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Life Lesson

Inner Conversation



About a year ago, I stumbled on the old beautiful TV show titled Good Times. I was quite intrigued by this show. Like the Jeffersons, when we were black, that’s my mama and other old shows it had a powerful message. Though it was a comedy, it told a sad realistic struggle of a black family in the Ghetto whose sole ambition was to get out of the ghetto and find a better life. I found myself engrossed in this show because it told a story me and many of my Cameroonian brothers and sisters can relate to. In Cameroon, the lives of most people are a picture of Good Times. There is an everyday struggle to progress from poverty to a better life.Parents take up regular jobs, farming and petty businesses on the side. Youths are pursuing education now than ever before. Music, arts, and fashion are gradually growing. We are trying to embrace whatever we think will get us out of our “Ghetto” situation of life. No matter how many times we try and fail; we are holding on to that small glimpse of hope, that our level will change some day. Some will get there, but some will die trying.

Things have even gotten so bad that Bush falling (moving abroad) has actually become an aspiration for most young Cameroonians. The means of doing so does not matter, as long as the goal is achieved. 

I applaud those Cameroonians who survived the teeth of misfortune to be of great fortune. You are an inspiration to many. However, a sad question comes to mind “Do you look back?” A powerful quote I got from the Good Times was “Just because you got out, does not mean you should forget those who got stuck behind.” A wise man once told me there were three important things in life; knowing where I come from, knowing who I am and knowing where I am going. While you live in your air conditioned houses abroad, do you ever pause to look back? We have people die every day at our hospitals back home and we have unemployed Cameroonian specialists abroad. Our universities need professors and we have great scholars working in shopping malls abroad. Even back home I have watched people who have crossed the margin of poverty turn back to rub their wealth in the face of people they were once like. With all the problems we have in our country, we are more interested in building a caste system. I do not discourage Cameroonians moving abroad, or making it big at home. On the contrary, I applaud it as a means of empowerment so one can one day look back and give back.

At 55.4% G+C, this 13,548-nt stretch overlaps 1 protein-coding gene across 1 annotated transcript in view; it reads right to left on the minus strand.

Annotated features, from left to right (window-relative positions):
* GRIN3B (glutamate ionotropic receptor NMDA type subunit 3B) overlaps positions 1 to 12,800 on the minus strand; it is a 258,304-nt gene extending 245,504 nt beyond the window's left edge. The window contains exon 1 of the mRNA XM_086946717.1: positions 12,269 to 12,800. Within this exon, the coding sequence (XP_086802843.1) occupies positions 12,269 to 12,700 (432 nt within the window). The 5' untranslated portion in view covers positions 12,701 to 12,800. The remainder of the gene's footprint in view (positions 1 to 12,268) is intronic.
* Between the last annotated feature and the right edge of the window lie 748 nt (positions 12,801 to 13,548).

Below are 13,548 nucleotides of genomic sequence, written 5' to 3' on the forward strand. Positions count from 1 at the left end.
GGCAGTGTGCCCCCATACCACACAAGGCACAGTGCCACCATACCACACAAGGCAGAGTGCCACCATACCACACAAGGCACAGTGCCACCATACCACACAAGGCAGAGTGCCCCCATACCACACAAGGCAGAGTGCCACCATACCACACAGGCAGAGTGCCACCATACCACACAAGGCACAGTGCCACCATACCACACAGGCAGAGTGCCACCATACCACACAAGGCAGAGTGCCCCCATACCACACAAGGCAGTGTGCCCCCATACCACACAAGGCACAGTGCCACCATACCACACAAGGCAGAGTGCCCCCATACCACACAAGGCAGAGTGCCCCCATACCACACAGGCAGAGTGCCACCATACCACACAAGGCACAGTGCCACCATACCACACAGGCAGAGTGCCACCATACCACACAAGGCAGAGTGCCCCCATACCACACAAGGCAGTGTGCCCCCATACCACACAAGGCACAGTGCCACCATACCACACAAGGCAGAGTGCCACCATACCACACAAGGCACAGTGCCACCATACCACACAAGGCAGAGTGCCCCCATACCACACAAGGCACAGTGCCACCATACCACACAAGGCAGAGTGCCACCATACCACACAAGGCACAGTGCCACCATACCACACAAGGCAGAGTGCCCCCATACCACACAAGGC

I am challenging myself and other Cameroonians in the battle to cross over the margin of poverty. When you get to the other side, remember; “Just because you got out does not mean you should forget those stuck behind.” If you have made it abroad, look back at your country. If you made it in the city, remember your local community. No one demands you become Father Christmas. You could look back and give through talks, seminars, health sensitization, university lectures, community service, mentoring and an occasional donation where you dim fit. Do not join the vast majority who feel too good to look back and identify with their roots. I greatly appreciate the great men and women who took a break from their comfortable lives to give back to us. Give someone a fighting chance by looking back and lending a helping hand…Thanks…God bless Cameroon

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